This person is associated with: Early Renaissance, Renaissance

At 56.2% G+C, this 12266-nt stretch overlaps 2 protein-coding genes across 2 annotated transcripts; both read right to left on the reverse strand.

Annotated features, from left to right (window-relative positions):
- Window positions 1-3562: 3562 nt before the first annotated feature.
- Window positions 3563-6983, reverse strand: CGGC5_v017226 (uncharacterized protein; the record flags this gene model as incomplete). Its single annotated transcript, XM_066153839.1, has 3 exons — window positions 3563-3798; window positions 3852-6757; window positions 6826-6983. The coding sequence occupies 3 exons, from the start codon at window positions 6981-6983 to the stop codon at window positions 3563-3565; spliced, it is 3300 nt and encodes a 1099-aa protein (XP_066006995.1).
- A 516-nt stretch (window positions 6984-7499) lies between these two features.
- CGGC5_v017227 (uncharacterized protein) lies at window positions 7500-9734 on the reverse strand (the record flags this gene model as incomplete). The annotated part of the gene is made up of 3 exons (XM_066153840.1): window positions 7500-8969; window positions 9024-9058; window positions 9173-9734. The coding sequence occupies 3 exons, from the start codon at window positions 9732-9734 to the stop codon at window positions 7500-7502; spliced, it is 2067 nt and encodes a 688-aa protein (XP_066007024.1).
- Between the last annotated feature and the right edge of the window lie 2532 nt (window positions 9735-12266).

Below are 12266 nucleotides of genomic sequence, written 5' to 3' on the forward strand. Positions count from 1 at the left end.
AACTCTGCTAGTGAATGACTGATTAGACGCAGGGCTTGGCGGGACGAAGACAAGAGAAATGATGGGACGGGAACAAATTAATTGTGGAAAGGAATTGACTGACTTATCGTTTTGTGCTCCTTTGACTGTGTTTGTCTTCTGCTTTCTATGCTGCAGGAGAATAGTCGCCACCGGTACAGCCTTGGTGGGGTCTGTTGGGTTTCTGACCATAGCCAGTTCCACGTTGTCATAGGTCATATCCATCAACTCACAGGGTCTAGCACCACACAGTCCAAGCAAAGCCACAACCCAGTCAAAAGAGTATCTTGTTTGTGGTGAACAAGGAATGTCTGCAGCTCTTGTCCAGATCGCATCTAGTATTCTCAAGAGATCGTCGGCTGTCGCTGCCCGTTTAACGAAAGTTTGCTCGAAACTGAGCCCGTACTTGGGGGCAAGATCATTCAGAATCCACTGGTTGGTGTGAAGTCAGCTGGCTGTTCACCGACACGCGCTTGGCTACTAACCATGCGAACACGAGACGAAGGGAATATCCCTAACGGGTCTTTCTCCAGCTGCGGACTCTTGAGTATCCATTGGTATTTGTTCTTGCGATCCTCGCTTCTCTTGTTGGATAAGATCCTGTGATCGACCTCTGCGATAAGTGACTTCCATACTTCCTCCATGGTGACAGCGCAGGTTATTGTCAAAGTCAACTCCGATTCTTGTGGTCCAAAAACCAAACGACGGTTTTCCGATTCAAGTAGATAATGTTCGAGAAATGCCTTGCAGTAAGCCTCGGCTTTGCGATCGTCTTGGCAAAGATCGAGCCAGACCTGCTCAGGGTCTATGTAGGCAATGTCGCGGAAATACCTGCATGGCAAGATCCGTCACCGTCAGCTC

Fra Filippo Lippi is one of the most important successors to Masaccio. In 1421, he entered the monastery of Santa Maria del Carmine in Florence and was able to observe the decorative work in progress in the Brancacci Chapel. He used this experience in his first work, the frescoes in the cloisters of the monastery (1432), now only surviving in fragments, with their plastic figures and individual facial expressions. His Madonna Enthroned (1437), is, in her clear articulation, reminiscent of Masaccioâs alterpiece in Pisa. In the 1440s, complex movements and a restless treatment of drapery are discernible The Annunciation (c.1442). These were the elements on which his great pupil Botticelli informed himself. With the decoration of the cathedral choir in Prato between 1452 and 1465, his artistic development reached its culmination, ranking him with Fra Angelico among the most outstanding fresco painters of his time The Feast of Herod: Salome's Dance (c.1460-1464). Lippi was chaplain to Santa Margherita in Prato from 1456, but he had to leave the order as he had formed a relationship with the nun Lucretia Buti, who bore him a son, Filippino Lippi (born about 1457), who as a pupil and assistant of Botticelli was to give the latterâs late style certain Mannerist features. In his own late period Lippi painted various versions of The Adoration, with the Infant Baptist and St. Bernard (c.1459), the most famous being the one produced for the house chapel of the Palazzo Medici (now in Berlin, Gemaldegalerie). With its fairy-tale atmosphere created by light and shade, the rich use of gold and the magnificent flower carpet, this panel represents one of the finest achievements of the period.